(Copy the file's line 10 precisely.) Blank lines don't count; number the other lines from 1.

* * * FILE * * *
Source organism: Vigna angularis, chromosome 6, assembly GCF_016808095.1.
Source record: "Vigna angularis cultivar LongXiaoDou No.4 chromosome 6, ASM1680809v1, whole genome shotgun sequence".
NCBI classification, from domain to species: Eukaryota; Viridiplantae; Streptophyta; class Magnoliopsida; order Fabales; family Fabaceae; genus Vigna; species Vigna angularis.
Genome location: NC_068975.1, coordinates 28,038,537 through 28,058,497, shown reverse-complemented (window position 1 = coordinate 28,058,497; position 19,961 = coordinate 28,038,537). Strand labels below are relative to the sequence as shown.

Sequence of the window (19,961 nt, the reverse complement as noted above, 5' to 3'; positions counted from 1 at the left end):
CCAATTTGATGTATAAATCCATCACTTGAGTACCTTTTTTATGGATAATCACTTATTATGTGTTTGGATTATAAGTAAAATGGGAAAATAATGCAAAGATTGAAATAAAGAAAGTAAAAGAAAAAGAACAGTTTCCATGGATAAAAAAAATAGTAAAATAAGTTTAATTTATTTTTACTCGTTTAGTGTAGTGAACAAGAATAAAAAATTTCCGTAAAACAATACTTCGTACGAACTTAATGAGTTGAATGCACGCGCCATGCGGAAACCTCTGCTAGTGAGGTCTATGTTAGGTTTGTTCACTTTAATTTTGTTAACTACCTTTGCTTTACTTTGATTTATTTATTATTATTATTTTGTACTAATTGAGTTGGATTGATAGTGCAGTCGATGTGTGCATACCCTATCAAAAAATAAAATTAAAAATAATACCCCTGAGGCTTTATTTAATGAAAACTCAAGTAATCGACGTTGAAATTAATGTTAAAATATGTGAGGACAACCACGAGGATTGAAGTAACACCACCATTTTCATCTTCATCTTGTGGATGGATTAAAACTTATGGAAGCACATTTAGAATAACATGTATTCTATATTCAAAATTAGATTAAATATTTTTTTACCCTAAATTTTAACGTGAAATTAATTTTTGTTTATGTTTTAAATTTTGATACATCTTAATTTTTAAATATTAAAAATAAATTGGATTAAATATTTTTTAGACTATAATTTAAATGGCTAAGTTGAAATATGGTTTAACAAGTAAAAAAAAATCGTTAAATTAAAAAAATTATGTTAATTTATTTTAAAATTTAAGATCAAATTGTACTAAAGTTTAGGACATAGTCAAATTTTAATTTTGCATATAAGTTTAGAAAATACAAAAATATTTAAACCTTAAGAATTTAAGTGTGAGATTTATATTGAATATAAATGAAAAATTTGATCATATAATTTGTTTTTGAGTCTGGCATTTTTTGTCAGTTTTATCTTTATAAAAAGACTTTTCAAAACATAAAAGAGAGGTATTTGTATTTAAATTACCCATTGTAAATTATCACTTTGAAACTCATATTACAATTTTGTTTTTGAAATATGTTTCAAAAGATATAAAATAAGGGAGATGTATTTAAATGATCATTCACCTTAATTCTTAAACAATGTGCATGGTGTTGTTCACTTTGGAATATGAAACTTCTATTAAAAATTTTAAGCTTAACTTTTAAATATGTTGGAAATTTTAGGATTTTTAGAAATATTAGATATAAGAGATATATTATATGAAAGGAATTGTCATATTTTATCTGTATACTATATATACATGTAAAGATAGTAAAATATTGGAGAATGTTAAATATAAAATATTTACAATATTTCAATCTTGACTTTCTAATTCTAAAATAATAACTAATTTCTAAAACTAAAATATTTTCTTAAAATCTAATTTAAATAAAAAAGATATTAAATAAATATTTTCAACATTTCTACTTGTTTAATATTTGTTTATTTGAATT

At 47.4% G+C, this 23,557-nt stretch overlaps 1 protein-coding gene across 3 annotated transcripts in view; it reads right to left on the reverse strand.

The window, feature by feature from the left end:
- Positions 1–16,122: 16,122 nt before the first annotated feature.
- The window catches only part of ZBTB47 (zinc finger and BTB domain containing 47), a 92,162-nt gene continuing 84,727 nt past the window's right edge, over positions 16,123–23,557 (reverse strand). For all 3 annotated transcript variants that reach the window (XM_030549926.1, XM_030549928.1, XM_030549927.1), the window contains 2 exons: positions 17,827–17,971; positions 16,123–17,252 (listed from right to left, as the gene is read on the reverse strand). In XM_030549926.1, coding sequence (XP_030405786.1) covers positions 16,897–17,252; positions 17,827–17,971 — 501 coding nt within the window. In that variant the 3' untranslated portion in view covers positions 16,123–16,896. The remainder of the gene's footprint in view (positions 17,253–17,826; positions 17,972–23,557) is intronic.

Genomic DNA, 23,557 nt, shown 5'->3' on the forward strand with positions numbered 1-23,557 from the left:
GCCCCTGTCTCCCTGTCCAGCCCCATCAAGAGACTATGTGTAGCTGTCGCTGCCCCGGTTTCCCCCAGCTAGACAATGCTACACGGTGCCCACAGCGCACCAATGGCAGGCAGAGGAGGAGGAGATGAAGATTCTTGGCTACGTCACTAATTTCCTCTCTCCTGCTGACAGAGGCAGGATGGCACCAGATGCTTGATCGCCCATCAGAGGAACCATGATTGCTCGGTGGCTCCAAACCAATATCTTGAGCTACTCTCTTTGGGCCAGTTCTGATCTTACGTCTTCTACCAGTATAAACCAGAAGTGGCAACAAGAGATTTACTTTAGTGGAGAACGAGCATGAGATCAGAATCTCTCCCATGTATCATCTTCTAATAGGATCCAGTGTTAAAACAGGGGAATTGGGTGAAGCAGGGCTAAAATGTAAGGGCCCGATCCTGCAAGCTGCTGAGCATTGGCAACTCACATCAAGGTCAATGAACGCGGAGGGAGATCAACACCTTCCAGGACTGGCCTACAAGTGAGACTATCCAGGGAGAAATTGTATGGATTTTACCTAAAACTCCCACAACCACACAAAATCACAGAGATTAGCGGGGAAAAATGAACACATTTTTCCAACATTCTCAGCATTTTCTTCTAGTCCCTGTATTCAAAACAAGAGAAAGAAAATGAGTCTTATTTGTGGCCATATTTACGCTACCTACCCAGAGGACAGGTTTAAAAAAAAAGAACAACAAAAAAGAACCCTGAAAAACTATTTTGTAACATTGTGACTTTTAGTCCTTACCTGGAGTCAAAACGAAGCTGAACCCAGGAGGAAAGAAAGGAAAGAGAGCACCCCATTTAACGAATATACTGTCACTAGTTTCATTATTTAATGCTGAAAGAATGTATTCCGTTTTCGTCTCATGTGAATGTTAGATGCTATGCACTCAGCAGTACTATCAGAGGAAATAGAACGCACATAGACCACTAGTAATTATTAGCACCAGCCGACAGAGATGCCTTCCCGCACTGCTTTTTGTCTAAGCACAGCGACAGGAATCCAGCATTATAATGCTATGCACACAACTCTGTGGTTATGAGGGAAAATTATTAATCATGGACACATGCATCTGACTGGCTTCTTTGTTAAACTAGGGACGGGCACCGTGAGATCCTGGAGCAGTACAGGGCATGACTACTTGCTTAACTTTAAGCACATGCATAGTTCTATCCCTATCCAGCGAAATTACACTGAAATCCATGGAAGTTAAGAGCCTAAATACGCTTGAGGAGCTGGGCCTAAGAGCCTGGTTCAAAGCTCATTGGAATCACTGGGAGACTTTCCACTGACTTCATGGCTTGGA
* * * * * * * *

- The window catches only part of ZBTB47 (zinc finger and BTB domain containing 47), a 92,162-nt gene continuing 84,727 nt past the window's right edge, over positions 16,123–23,557 (reverse strand). For all 3 annotated transcript variants that reach the window (XM_030549926.1, XM_030549928.1, XM_030549927.1), the window contains 2 exons: positions 17,827–17,971; positions 16,123–17,252 (listed from right to left, as the gene is read on the reverse strand). In XM_030549926.1, coding sequence (XP_030405786.1) covers positions 16,897–17,252; positions 17,827–17,971 — 501 coding nt within the window. In that variant the 3' untranslated portion in view covers positions 16,123–16,896. The remainder of the gene's footprint in view (positions 17,253–17,826; positions 17,972–23,557) is intronic.